Senate Minority Leader Mitch McConnell (R-KY) was one of 19 Republicans who joined with Democrats to pass a $1.2 trillion “infrastructure” bill through the Senate on Tuesday. The bill passed 69-30 as Kamala Harris presided in the Senate.
“Today, we proved that democracy can still work,” Biden announced at the White House after the bill’s passage, while pointing to the assistance of McConnell.
“We can still come together to do big things, important things, for the American people,” Biden added.
The vote paves the way for Biden’s bigger $3.5 trillion package that is a radical Democrat spending spree: ‘Free’ child care, aggressive climate policies, and legalization of millions of illegal immigrants.
While the $1.2 trillion infrastructure bill is moving to the Pelosi-led House, the Speaker has said that she won’t allow a vote until the $3.5 trillion package is approved. That gargantuan legislation would be filibuster-proof and could be passed through reconciliation.
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The infrastructure bill has only a modest amount of what everyone can agree is ‘infrastructure,’ and even less funding for roads, highways, rails and bridges, which the president has been touting.
Transportation Secretary Pete Buttigieg was asked on Sunday why Biden’s plan devoted only 5.6 percent of its spending to roads and bridges.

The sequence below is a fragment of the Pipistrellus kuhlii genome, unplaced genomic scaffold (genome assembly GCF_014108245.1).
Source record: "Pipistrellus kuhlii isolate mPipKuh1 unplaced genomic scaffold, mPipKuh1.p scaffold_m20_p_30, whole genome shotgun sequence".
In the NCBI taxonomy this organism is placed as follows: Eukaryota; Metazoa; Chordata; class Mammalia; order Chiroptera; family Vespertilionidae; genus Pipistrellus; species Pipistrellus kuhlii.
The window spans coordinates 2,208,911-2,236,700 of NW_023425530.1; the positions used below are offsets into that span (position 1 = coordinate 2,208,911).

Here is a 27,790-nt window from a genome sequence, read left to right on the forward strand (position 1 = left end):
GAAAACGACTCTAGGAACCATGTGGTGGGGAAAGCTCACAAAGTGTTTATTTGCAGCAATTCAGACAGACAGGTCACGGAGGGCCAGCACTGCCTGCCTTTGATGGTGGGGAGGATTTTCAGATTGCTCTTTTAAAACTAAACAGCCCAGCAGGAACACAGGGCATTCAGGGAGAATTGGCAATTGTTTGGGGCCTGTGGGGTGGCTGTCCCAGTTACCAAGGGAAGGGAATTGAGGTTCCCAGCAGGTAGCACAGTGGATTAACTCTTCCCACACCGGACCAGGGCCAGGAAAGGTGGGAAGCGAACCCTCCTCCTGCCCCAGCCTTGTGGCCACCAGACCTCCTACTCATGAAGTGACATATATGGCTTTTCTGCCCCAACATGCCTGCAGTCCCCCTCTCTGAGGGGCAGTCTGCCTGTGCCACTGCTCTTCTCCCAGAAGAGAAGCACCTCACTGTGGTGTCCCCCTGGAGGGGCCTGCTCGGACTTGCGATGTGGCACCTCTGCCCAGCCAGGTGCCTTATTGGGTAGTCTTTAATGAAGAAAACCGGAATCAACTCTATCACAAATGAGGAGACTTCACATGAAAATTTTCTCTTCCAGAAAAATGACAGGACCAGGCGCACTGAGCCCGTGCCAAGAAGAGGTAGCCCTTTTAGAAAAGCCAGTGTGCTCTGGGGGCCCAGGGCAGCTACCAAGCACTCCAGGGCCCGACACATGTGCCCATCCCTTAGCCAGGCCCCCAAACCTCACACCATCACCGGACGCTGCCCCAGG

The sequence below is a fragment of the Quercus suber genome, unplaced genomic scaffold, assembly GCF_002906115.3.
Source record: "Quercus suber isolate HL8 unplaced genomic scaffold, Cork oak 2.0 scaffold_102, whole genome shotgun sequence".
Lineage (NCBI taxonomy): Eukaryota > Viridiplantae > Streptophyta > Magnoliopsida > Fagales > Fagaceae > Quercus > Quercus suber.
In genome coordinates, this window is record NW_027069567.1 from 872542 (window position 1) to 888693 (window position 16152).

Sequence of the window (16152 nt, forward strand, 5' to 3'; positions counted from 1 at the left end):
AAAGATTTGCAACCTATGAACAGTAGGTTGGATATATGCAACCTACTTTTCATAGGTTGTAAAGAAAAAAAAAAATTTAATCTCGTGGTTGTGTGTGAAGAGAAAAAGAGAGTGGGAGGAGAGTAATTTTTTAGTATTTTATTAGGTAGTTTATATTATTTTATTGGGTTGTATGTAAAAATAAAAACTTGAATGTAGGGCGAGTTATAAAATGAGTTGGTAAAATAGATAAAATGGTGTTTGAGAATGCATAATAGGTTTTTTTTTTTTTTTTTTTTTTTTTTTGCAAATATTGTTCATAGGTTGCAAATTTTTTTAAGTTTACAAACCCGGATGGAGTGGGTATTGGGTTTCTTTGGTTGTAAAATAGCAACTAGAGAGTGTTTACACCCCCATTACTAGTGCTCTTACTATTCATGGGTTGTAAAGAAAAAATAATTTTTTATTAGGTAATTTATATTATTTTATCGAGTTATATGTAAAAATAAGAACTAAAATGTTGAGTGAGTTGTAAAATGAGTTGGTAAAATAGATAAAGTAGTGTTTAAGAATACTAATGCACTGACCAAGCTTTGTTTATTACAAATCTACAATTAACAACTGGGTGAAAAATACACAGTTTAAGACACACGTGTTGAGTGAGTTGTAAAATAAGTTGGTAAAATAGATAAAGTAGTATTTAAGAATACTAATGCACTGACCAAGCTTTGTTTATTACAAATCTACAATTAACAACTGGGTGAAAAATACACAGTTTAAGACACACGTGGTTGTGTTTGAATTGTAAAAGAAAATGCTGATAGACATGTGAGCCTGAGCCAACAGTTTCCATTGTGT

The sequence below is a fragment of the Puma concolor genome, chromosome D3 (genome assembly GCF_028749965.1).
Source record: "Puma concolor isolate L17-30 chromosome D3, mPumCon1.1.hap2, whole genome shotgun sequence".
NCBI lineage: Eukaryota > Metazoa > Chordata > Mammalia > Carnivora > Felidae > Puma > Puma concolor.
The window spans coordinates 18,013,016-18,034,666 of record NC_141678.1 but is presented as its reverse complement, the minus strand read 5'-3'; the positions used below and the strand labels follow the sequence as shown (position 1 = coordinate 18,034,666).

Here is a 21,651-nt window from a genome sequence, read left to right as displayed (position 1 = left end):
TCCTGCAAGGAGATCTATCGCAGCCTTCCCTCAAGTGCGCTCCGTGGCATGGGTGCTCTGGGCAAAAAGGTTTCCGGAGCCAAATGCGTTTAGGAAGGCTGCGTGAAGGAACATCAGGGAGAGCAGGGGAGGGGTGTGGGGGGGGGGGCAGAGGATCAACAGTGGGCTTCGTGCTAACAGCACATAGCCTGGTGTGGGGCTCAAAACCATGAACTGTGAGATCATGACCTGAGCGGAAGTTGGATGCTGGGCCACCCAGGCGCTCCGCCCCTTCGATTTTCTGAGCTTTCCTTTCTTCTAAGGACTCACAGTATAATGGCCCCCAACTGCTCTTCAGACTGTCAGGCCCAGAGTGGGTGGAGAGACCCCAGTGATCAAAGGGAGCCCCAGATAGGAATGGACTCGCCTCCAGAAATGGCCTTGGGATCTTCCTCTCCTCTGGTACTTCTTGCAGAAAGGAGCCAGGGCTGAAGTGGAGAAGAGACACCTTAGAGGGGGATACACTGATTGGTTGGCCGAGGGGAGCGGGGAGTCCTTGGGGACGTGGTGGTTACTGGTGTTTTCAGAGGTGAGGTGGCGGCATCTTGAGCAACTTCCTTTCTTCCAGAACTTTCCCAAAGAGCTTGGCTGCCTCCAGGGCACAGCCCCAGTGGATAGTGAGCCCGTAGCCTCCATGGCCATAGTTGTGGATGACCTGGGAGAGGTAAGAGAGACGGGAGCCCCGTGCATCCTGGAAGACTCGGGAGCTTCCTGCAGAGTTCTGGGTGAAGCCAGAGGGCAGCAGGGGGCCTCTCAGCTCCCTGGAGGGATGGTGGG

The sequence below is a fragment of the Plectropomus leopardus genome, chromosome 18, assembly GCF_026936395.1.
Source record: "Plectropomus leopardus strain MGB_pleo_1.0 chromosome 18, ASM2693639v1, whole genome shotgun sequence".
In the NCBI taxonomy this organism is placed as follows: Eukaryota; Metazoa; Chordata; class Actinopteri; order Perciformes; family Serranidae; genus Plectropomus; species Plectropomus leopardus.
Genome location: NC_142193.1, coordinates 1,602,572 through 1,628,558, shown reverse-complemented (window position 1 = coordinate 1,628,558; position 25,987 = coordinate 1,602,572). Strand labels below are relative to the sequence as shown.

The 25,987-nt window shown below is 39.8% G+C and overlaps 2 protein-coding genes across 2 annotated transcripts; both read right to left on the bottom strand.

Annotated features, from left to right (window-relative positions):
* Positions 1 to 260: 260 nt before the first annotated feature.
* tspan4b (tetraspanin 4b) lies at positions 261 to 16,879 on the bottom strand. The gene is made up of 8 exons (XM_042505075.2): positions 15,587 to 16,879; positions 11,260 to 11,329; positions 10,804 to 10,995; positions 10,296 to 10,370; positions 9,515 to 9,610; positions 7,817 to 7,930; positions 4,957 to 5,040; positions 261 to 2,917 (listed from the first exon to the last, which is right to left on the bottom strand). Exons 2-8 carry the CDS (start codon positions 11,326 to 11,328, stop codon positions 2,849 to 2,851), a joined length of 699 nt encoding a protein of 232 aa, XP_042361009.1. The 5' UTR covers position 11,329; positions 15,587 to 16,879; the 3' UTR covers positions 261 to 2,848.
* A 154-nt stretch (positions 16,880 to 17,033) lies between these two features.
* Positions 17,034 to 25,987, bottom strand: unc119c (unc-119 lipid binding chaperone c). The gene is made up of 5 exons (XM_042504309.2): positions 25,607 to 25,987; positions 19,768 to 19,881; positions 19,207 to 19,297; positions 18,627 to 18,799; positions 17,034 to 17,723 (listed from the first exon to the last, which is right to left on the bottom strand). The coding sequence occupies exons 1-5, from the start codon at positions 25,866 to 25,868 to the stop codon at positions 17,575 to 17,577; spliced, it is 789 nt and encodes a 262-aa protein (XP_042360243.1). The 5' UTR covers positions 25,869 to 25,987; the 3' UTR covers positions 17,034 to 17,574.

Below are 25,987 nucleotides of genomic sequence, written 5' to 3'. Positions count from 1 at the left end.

“We’re talking about roads and bridges, we’re talking about rail and transit, we’re talking about airports and ports,’ he responded. ‘As you mentioned, we’re talking about things like the grid,” Buttigieg said. “I don’t know why anybody would say it’s a mistake to invest in the grid after what we just witnessed in Texas. We saw U.S. citizens, living in Texas, melting snow in their bathtubs to be able to flush their toilets, in the United States of America. That is unacceptable.’
‘So yes, infrastructure includes energy infrastructure,” he added. ‘You know what else is part of infrastructure now? Broadband. … I’m proud of the fact that we’re going to finally get broadband out to every American, because we know, especially in rural areas, how much that’s cutting people off from opportunity.”
McConnell also pointed out the meager amount of funding for roads and bridges in his statement criticizing the bill.
“Unfortunately, less than 6% of this massive White House proposal would go to roads and bridges,” McConnell tweeted. “It would spend more on electric cars than on roads, bridges, ports, airports, and waterways combined.”
The Senate Minority Leader would vote on the infrastructure bill anyway, along with 18 Republicans. Here is the full list of Republicans who voted with the Democrats. Do with it what you will.
- Roy Blunt of Missouri
- Richard Burr of North Carolina
- Bill Cassidy of Louisiana
- Shelley Moore Capito of West Virginia
- Susan Collins of Maine
- Kevin Cramer of North Dakota
- Mike Crapo of Idaho
- Deb Fischer of Nebraska
- Lindsey Graham of South Carolina
- Chuck Grassley of Iowa
- John Hoeven of North Dakota
- Senate Minority Leader Mitch McConnell of Kentucky
- Lisa Murkowski of Alaska
- Rob Portman of Ohio
- Jim Risch of Idaho
- Mitt Romney of Utah
- Dan Sullivan of Alaska
- Thom Tillis of North Carolina
- Roger Wicker of Mississippi
On Tuesday, the Atlantic pointed out that Nancy Pelosi is expected to step down following the mid-term elections. McConnell might want to take a hint and follow her lead.
OPINION: This article contains commentary which reflects the author's opinion.